—CEO and Founder Christian von Koenigsegg

David inverter. Koenigsegg unveiled the David SiC six-phase inverter in early December 2021. The David inverter is fully developed in-house for the Gemera and other future needs.

Weighing only 15 kg with a volume of 10 liters, the ultra-compact inverter kicks out 1300 ARMS AC at 850 V (DC) over 6 phases, with up to 750kW of power. In double configuration (30 kg of weight with a volume of 20 liters) as mounted in the Gemera, there are 12 phases (6 per motor) with an output of 1.5MW—a new benchmark.


As the inverter is smaller, lighter and more powerful than what we could find out there, we named it David, like in the story of David and Goliath.

—Christian von Koenigsegg

David runs on proprietary Koenigsegg flexible algorithms and software that is continuously upgraded over the Koenigsegg cloud via OTA. David is capable of either running two motors independently or one motor up to 750kW. Fully sealed housing and quick connectors allow safe connection without opening the casing or using special tooling.

David was developed under the ISO 26262 regulatory framework and international high voltage safety standards. David is optimized for harsh automotive environments and designed to emit low electromagnetic emissions.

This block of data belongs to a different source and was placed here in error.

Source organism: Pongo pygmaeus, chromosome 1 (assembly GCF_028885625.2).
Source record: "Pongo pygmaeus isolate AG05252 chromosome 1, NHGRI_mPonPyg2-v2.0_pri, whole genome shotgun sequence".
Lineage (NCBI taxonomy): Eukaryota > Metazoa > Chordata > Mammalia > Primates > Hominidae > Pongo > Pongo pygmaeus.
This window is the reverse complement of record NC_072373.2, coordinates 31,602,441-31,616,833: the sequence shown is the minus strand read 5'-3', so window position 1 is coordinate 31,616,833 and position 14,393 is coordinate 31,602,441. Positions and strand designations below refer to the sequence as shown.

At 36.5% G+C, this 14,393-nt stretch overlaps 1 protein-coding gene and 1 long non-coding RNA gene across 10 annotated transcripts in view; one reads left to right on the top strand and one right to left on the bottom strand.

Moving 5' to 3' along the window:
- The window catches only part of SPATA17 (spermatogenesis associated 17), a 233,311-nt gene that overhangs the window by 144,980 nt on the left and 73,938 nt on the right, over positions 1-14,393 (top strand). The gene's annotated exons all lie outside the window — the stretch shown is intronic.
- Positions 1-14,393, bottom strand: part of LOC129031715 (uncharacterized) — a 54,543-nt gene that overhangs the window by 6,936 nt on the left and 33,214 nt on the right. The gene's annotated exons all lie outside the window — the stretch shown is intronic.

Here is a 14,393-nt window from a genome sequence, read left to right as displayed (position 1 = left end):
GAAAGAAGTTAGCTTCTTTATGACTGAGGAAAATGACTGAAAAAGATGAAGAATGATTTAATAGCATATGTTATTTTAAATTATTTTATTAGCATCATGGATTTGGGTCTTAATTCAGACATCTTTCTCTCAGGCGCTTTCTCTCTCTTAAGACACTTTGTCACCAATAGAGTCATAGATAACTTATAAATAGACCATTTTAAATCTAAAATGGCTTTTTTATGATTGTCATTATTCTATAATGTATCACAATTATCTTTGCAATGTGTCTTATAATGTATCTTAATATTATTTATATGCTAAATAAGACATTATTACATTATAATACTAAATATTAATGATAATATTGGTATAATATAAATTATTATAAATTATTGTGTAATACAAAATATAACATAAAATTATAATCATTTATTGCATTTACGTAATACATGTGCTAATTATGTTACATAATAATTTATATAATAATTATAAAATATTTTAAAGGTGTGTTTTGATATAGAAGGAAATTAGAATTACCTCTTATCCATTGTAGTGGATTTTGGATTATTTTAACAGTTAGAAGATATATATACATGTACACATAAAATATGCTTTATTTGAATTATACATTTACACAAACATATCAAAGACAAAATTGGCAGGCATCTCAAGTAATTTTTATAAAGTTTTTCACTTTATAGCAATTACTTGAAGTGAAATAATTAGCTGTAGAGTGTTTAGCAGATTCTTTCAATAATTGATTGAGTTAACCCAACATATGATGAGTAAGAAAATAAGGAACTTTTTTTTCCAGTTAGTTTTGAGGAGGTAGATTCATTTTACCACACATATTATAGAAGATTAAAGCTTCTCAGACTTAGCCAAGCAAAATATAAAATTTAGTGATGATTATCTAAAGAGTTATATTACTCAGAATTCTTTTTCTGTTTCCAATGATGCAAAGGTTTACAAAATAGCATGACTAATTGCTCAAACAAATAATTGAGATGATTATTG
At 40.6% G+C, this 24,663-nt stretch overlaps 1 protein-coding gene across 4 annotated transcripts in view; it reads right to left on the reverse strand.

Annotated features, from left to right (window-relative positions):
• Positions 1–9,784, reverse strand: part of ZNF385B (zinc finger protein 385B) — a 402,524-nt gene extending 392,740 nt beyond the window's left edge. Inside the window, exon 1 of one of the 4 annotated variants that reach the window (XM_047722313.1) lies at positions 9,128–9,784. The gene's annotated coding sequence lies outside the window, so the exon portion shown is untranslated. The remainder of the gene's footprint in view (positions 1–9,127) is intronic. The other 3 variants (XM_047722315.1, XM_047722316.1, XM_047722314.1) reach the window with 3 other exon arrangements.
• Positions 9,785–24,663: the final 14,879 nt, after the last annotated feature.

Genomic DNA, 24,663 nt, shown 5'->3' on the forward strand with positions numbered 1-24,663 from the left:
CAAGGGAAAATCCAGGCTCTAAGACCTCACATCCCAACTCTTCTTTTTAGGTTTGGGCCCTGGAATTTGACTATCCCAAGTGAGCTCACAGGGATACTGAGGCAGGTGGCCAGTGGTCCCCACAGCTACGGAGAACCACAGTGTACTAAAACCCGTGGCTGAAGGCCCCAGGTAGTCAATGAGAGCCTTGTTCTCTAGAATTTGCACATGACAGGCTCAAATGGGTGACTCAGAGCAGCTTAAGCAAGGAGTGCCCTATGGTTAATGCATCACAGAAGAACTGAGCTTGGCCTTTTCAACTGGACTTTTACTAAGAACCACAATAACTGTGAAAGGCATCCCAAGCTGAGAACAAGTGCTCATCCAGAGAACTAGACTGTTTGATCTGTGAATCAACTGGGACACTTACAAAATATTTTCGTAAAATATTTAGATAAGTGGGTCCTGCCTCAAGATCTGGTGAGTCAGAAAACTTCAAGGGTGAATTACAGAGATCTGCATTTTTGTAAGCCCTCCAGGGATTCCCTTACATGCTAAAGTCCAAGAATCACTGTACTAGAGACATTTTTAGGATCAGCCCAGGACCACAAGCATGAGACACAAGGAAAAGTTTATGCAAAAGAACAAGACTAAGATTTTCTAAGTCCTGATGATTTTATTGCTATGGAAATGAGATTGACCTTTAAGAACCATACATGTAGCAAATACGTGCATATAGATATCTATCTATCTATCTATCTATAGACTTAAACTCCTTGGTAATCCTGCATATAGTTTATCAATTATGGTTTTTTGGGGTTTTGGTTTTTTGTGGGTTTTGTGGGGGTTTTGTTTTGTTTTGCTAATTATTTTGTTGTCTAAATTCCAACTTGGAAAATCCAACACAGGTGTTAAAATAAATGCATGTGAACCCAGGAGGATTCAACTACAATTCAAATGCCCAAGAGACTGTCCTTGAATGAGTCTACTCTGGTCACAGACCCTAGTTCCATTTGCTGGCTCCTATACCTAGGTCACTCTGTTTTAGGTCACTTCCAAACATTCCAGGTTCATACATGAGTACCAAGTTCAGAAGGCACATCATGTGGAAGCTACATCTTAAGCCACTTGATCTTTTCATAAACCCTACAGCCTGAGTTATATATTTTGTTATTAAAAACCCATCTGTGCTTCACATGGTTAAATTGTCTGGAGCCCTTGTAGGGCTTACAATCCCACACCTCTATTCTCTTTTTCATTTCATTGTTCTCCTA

David also comes in versions directly busbar-integrated with Koenigsegg E-motors, as an alternative to stand-alone integration via cable. Doing so will shrink David down to around 9 liters in volume.

The Terrier EV Drive Unit. The launch of the Quark E-motor, in parallel with the recently unveiled David inverter, enabled Koenigsegg to create the Terrier. A two-Quark-one-David configuration presented an opportunity to create the most power/torque dense, torque-vectoring drive unit in the EV industry.

In traditional Koenigsegg fashion, the drive unit has been named—Terrier, since both the dog breed and the drive unit are characterized by their small, energetic and fearless demeanor.


Terrier EV Drive Unit in between Quark and David

The Terrier surpasses today’s drive units, needing only one inverter (instead of two), as David’s 6-phase lends 3 phases to each Quark, thereby significantly reducing weight, size and components. Furthermore, given the Quark’s flat packaging, David can neatly slot between two Quarks to create a square super-dense package. Finally, as the Quarks give massive power and torque at reasonable RPMs, only small low-ratio highly efficient planetary gear sets are needed at each output.

The Terrier unit is 340 mm x 475 mm x 425 mm (H x W x L). With driveshaft tulips, the width increases to 620 mm. The unit weights 85 kg with a volume of 40 l. Nominal system voltage is 850V, peak power is 2 x 250 kW, peak motor torque is 2 x 550 N·m, and peak power density is 6 kW/kg.

The compact and unique packaging allows the Terrier to be elasto-bolted to the monocoque or chassis directly, thus allowing for design, engineering and luxury accommodations previously not possible. This trait also potentially cuts away the complexity of added subframes or weight.

More information on Terrier and Koenigsegg’s fast-growing HV architecture to come.



We may see more E axels offered soon